|richarDISNEY ||16 Nov 2012 8:40 a.m. PST|
As usual, Cold Steel nails it.
|Jovian1 ||16 Nov 2012 9:01 a.m. PST|
First, get a ladder, as tall as you can get and stand on top of it. Then, holding the chainsaw in one hand, begin cutting at the root ball end of things. Make sure you get the blade deep into the dirt portion of the root ball to insure you kill any Cthulhu type crawly things which may be lurking in there. Remember to wear appropriate safety clothing. The appropriate clothing is shorts, tank-top, and short socks and shoes. This will make it easier for the paramedics to get to the injured area faster and will not require them cutting your clothes off to get to the injury.
In all seriousness, call a professional tree removal service if you haven't cut down trees before. Otherwise, follow Cold Steel's advice. I prefer to start by making the wedge cut (a "V" cut) close to the root ball and then sawing off the entire top of the tree and letting the root ball do what it will. I make sure to take precautions like bracing the root ball with timbers to make sure it doesn't move first. I also brace the tree with timbers spaced out so that the tree doesn't just fall after it is cut from the root ball. It take a bit longer, but it makes it easier to cut up when you leave the tree off the ground.
Best of luck.
|fredjg||16 Nov 2012 11:06 a.m. PST|
From observation – a neighbor had a large pine tree (50'+) uprooted and land across his driveway.
Chainsaw in hand, he proceeded to cut the branches from the trunk. He then moved from the top of the tree towards the root ball, cutting 3 foot trunk sections.
He now has an 18' foot tall stump in his front yard. As a side note, he wasn't injured – he way lucky. The trunk moved, just a little towards vertical, which is when he moved out of the way. The trunk went vertical, in seconds.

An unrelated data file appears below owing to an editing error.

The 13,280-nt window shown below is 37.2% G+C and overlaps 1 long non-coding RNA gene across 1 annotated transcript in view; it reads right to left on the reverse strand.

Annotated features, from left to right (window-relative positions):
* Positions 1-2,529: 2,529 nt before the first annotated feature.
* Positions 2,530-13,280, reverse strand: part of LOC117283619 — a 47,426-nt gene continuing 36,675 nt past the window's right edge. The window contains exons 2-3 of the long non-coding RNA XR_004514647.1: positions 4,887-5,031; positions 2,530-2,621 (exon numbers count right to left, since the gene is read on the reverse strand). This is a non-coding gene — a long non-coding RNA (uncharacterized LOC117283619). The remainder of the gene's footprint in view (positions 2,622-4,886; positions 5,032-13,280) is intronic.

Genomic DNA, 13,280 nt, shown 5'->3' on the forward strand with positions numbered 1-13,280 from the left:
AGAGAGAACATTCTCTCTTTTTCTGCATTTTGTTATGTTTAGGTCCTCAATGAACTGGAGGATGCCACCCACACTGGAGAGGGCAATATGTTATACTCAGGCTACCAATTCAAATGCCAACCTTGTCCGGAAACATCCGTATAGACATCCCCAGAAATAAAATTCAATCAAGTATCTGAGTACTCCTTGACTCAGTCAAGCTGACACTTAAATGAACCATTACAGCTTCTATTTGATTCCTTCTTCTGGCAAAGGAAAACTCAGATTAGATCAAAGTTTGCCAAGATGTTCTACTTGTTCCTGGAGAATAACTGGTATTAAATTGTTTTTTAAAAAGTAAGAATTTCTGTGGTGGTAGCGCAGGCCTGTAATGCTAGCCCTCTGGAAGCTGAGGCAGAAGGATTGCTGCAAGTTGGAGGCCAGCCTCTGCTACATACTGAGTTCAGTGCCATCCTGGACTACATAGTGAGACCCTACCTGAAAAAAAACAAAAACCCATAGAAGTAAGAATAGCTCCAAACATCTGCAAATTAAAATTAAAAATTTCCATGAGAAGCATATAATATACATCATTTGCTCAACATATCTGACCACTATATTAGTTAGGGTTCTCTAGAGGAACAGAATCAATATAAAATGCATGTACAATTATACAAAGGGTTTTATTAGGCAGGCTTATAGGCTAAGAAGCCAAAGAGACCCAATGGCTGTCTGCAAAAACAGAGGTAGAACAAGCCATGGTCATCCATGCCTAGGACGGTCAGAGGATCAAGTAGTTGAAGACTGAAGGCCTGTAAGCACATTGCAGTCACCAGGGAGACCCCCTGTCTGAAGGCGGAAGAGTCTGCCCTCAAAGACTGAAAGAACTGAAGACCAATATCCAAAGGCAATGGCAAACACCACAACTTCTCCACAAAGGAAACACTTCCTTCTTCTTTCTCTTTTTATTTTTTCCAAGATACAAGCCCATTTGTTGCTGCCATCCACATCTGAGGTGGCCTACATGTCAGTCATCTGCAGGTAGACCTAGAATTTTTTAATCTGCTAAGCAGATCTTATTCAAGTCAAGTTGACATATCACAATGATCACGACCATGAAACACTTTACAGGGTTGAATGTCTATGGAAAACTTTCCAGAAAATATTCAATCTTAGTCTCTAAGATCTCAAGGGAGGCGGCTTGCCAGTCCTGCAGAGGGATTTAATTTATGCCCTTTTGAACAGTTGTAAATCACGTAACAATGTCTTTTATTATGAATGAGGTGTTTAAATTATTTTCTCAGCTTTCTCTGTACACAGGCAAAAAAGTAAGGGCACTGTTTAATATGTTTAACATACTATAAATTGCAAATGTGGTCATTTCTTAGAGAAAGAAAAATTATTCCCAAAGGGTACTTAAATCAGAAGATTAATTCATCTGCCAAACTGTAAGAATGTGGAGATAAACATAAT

The same thing happend with a professional crew clearing a large oak, from another neighbor. They have a 10 foot tall, 4 foot diameter stump in their yard.
|SECURITY MINISTER CRITTER ||16 Nov 2012 1:59 p.m. PST|
I've never had the root ball tip back up
Cold Steel has the best advice so far.
|Ed Mohrmann ||16 Nov 2012 2:39 p.m. PST|
Jovian's is the best advice (hire a professional), Cold
Steel's next best.
|Cold Steel ||16 Nov 2012 3:10 p.m. PST|
Since I am now on the home PC instead of at work, the most efficient way to separate the ball from the trunk is to wrap about 15 ft of prima-cord around the trunk, connect the blasting cap, then walk behind the house before pushing the button. Trust me, it works a lot faster and safer. As long as you don't have uptight neighbors or can be seen from the road.
|Xintao ||16 Nov 2012 3:33 p.m. PST|
Sound advice Cold Steel, thanks. I like your 2nd option better, but my wife won't let me play prima-cord :(
So option 1 it is.
And If I don't post back, It means I've unearthed some nameless horror from down below and all the unpleasantness that follows.
|goragrad||16 Nov 2012 10:36 p.m. PST|
BATFE and FBI also tend to frown on option two these days as well.
That sounds like a pretty high grain primacord CS or is det cord a thing of the past?
Back in the day in Corp of Engineers hasty tree felling called for a block of TNT strapped to the trunk and detonated. The more economical method was to bore a hole in the trunk and insert the block. Both a bit messier than primacord.
|stenicplus ||20 Nov 2012 5:38 a.m. PST|